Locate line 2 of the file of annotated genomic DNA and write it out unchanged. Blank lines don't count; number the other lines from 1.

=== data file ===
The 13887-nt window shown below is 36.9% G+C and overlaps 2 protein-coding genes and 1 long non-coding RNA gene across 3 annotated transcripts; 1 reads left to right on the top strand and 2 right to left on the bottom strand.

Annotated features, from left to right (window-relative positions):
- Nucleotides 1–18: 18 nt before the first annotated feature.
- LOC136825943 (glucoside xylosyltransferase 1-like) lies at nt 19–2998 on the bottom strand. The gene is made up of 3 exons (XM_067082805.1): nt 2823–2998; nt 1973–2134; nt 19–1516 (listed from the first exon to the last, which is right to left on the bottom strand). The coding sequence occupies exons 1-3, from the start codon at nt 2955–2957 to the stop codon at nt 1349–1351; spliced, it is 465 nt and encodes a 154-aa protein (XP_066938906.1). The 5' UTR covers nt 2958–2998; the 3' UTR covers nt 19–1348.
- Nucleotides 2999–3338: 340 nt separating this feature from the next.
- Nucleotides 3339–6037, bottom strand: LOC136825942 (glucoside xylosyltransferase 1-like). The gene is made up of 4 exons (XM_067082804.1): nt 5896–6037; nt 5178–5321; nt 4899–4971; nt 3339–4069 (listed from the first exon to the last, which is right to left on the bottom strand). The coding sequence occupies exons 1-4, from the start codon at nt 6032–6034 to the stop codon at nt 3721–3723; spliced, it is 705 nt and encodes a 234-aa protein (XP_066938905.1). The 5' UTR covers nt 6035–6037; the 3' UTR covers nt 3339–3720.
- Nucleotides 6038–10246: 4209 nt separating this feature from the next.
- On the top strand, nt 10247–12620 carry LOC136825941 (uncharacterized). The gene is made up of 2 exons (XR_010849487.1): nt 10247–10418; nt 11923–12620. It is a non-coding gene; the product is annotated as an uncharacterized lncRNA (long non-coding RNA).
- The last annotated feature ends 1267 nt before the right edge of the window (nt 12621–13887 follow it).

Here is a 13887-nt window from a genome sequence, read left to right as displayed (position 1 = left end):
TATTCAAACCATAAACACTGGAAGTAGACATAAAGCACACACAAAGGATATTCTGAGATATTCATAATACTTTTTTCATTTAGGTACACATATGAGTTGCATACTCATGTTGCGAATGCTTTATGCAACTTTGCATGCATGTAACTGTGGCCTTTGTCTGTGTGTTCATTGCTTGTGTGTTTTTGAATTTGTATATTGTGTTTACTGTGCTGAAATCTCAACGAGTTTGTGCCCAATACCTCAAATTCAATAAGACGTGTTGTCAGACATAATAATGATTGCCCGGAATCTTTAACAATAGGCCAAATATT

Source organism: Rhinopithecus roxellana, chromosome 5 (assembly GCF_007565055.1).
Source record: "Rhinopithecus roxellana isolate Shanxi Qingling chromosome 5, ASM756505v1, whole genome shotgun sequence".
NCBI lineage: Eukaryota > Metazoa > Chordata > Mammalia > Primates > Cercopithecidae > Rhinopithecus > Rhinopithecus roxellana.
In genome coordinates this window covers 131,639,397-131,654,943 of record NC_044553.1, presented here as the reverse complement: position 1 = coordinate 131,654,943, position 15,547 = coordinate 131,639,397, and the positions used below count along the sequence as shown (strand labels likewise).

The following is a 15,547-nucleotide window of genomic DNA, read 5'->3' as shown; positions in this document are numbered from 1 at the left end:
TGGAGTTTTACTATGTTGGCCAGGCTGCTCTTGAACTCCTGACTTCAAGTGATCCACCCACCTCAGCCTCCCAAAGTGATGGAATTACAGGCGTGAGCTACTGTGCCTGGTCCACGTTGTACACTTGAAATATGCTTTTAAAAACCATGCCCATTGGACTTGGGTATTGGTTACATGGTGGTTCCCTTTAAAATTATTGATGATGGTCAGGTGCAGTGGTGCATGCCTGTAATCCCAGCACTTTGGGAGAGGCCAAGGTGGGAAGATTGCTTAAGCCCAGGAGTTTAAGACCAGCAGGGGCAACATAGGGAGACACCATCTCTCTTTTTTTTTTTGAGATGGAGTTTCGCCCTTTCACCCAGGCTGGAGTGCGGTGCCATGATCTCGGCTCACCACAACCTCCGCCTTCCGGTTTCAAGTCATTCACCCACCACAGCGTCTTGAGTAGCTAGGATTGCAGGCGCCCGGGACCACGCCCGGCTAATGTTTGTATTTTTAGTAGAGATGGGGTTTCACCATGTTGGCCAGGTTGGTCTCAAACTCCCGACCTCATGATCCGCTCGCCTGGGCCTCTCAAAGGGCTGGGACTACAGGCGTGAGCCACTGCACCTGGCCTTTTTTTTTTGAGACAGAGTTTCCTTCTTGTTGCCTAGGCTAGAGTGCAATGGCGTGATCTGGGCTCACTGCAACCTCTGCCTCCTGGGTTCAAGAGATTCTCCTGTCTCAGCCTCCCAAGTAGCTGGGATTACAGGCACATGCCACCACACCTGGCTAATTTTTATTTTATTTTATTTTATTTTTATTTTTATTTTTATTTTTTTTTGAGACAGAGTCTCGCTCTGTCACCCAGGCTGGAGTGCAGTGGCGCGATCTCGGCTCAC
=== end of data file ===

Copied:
Annotated features, from left to right (window-relative positions):